Don Juan begins his next seduction with a brooding melody in the cellos and violas, to which a sighing flute responds. This time however, a tender oboe melody arises, suggesting a deeper emotional involvement. In the play, Don Juan alludes to Anna, the only woman who seems to have touched his heart. Naturally, this interlude does not last: as Don Juan renounces love, the horns belt a new, heroic theme, traditionally matched with one of the quotes Strauss selected: “I shun satiety and the weariness of pleasure, and keep myself fresh in the service of the beautiful; hurting the individual woman, I adore the whole species. […] Out, then, and away after ever-new victories as long as the fiery ardors of youth still soar!” The oboe tries to plead with him, but to no avail.
This new theme initiates a developmental section which spirals out of control. Traditionally, this has been interpreted as a drunken, orgiastic carnival scene. Lenau’s play does contain a masked ball, but other episodes seem perhaps even more suited to the music. In one scene, Don Juan sneaks a bevy of young women disguised as page boys into a monastery. At his signal, they reveal themselves. The apparently helpless monks immediately succumb to their charms, much to the dismay of the prior, who attempts to burn the monastery down with everyone inside (fortunately they all escape). Another possibility occurs at the end of the play, when a horde of women and bastard children demanding justice descend upon Don Juan’s castle.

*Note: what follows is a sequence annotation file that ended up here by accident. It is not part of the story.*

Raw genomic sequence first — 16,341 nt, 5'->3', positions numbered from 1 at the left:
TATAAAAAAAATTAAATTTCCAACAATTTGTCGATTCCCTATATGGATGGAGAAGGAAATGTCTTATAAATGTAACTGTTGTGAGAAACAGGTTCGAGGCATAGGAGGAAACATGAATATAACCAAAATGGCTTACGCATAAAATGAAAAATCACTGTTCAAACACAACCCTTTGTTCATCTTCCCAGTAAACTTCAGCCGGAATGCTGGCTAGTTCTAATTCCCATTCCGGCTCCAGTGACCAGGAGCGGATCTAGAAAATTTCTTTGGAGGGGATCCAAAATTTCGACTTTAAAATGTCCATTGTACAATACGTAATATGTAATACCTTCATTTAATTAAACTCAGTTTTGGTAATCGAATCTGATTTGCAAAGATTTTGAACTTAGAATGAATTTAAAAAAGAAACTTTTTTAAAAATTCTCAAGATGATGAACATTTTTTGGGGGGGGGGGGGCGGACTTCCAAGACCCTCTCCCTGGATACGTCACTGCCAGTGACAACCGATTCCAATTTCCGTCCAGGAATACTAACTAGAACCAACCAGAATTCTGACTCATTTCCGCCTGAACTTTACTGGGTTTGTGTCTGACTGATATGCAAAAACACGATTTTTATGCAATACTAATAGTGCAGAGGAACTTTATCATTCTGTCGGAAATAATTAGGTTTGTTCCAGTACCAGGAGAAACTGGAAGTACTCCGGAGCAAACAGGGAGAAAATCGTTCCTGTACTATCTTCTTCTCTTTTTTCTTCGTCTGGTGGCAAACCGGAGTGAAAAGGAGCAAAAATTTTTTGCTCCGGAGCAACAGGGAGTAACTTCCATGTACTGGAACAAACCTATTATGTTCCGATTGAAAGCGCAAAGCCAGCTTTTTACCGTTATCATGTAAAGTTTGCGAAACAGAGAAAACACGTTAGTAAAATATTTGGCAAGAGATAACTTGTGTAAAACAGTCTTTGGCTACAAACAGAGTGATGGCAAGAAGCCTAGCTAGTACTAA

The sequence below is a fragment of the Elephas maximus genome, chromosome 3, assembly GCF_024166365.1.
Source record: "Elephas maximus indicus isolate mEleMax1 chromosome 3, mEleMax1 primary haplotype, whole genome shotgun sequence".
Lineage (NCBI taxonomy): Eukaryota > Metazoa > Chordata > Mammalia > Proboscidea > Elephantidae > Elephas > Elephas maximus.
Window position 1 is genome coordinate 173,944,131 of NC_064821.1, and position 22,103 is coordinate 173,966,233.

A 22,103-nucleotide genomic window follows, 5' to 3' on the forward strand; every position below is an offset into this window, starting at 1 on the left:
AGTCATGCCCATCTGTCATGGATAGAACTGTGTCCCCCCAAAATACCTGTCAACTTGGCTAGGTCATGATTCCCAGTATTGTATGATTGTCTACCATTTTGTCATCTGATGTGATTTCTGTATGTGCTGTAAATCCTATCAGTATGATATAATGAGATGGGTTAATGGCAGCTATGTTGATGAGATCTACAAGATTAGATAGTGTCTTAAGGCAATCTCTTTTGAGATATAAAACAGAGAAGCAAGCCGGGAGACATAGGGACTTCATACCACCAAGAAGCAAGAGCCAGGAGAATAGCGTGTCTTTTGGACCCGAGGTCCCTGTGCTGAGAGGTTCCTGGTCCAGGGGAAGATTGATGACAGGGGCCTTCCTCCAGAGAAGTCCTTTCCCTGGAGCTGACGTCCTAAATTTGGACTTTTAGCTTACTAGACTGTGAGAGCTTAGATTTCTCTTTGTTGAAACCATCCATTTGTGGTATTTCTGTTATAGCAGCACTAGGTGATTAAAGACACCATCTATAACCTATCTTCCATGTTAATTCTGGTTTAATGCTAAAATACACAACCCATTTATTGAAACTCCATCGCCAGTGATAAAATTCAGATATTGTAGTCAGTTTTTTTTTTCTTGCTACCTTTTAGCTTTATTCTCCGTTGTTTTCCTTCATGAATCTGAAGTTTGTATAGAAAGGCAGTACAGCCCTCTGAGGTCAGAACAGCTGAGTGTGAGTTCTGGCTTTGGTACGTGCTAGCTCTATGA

The episode collapses, leading to an eerie passage traditionally associated with a cemetery scene from the play. Brief quotations of the earlier love themes suggest memories of the women Don Juan seduced—alternatively, some of those women do indeed appear to confront Don Juan at the end of the play. Don Juan promises to divide the residue of his estate among them when he dies, and Don Pedro, whose father was killed by Don Juan in a duel, obligingly appears seeking vengeance.
The return of the lust theme seems to correspond with Don Juan’s duel with Don Pedro. As skilled in the arts of war as in those of seduction, Don Juan easily bests him, but is careful to avoid seriously injuring him. The heroic horn theme of Don Juan’s resolve to eternally seek after new women then returns with intense longing. The lust theme consumes it, building to a sudden pause.
Almost on a whim, Don Juan, bored with life and the endless cycle of seduction, casts aside his rapier and Don Pedro kills him. In the preface, Strauss quotes Don Juan: “All my desires and hopes are in suspended animation; perhaps a lightning bolt, from the heights that I contemned, mortally struck my amorous powers, and suddenly my world became deserted and benighted. And yet, perhaps not—the fuel is consumed and the hearth has become cold and dark.” The piece ends with deathly quiet as Don Juan perishes.
At its premiere in Weimar on November 11, 1889, Don Juan scandalized and delighted audiences; never before had they heard such graphically suggestive music. Don Juan sealed Strauss’s fame as the genius of his generation, and he became the darling of the musical modernists.